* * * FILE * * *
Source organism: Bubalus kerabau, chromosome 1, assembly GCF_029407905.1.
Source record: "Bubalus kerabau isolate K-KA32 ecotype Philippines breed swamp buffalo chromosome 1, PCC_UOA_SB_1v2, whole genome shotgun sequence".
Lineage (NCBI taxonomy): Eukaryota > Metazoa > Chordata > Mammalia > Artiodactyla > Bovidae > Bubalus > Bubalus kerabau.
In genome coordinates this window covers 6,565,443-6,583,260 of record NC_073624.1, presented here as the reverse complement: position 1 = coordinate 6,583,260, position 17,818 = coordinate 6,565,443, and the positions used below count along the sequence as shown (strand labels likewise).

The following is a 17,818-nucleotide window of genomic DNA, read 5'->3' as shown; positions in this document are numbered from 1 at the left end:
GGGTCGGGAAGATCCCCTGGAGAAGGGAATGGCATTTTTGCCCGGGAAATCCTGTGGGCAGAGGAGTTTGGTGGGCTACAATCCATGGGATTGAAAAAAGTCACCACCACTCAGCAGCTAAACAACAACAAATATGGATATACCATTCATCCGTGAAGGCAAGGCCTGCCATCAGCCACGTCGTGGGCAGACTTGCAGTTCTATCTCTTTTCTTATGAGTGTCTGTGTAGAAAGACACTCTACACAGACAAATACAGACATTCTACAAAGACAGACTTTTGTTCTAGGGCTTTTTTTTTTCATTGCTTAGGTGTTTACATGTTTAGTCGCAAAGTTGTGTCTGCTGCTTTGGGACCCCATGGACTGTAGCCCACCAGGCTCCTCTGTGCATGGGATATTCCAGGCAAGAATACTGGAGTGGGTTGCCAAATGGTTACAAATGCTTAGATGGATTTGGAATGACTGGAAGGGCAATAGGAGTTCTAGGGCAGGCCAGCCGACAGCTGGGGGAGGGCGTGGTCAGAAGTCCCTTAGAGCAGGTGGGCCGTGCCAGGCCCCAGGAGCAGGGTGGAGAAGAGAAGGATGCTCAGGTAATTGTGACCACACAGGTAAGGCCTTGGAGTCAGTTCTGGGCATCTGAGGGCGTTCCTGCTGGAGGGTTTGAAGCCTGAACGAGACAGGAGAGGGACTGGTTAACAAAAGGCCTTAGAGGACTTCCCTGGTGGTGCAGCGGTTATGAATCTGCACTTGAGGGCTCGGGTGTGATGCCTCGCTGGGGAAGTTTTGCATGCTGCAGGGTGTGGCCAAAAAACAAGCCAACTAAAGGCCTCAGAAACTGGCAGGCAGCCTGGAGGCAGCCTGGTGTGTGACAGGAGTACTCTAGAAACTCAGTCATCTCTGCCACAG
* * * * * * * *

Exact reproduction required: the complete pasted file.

Source organism: Bubalus kerabau, chromosome 1, assembly GCF_029407905.1.
Source record: "Bubalus kerabau isolate K-KA32 ecotype Philippines breed swamp buffalo chromosome 1, PCC_UOA_SB_1v2, whole genome shotgun sequence".
Lineage (NCBI taxonomy): Eukaryota > Metazoa > Chordata > Mammalia > Artiodactyla > Bovidae > Bubalus > Bubalus kerabau.
In genome coordinates this window covers 6,565,443-6,583,260 of record NC_073624.1, presented here as the reverse complement: position 1 = coordinate 6,583,260, position 17,818 = coordinate 6,565,443, and the positions used below count along the sequence as shown (strand labels likewise).

The following is a 17,818-nucleotide window of genomic DNA, read 5'->3' as shown; positions in this document are numbered from 1 at the left end:
GGGTCGGGAAGATCCCCTGGAGAAGGGAATGGCATTTTTGCCCGGGAAATCCTGTGGGCAGAGGAGTTTGGTGGGCTACAATCCATGGGATTGAAAAAAGTCACCACCACTCAGCAGCTAAACAACAACAAATATGGATATACCATTCATCCGTGAAGGCAAGGCCTGCCATCAGCCACGTCGTGGGCAGACTTGCAGTTCTATCTCTTTTCTTATGAGTGTCTGTGTAGAAAGACACTCTACACAGACAAATACAGACATTCTACAAAGACAGACTTTTGTTCTAGGGCTTTTTTTTTTCATTGCTTAGGTGTTTACATGTTTAGTCGCAAAGTTGTGTCTGCTGCTTTGGGACCCCATGGACTGTAGCCCACCAGGCTCCTCTGTGCATGGGATATTCCAGGCAAGAATACTGGAGTGGGTTGCCAAATGGTTACAAATGCTTAGATGGATTTGGAATGACTGGAAGGGCAATAGGAGTTCTAGGGCAGGCCAGCCGACAGCTGGGGGAGGGCGTGGTCAGAAGTCCCTTAGAGCAGGTGGGCCGTGCCAGGCCCCAGGAGCAGGGTGGAGAAGAGAAGGATGCTCAGGTAATTGTGACCACACAGGTAAGGCCTTGGAGTCAGTTCTGGGCATCTGAGGGCGTTCCTGCTGGAGGGTTTGAAGCCTGAACGAGACAGGAGAGGGACTGGTTAACAAAAGGCCTTAGAGGACTTCCCTGGTGGTGCAGCGGTTATGAATCTGCACTTGAGGGCTCGGGTGTGATGCCTCGCTGGGGAAGTTTTGCATGCTGCAGGGTGTGGCCAAAAAACAAGCCAACTAAAGGCCTCAGAAACTGGCAGGCAGCCTGGAGGCAGCCTGGTGTGTGACAGGAGTACTCTAGAAACTCAGTCATCTCTGCCACAG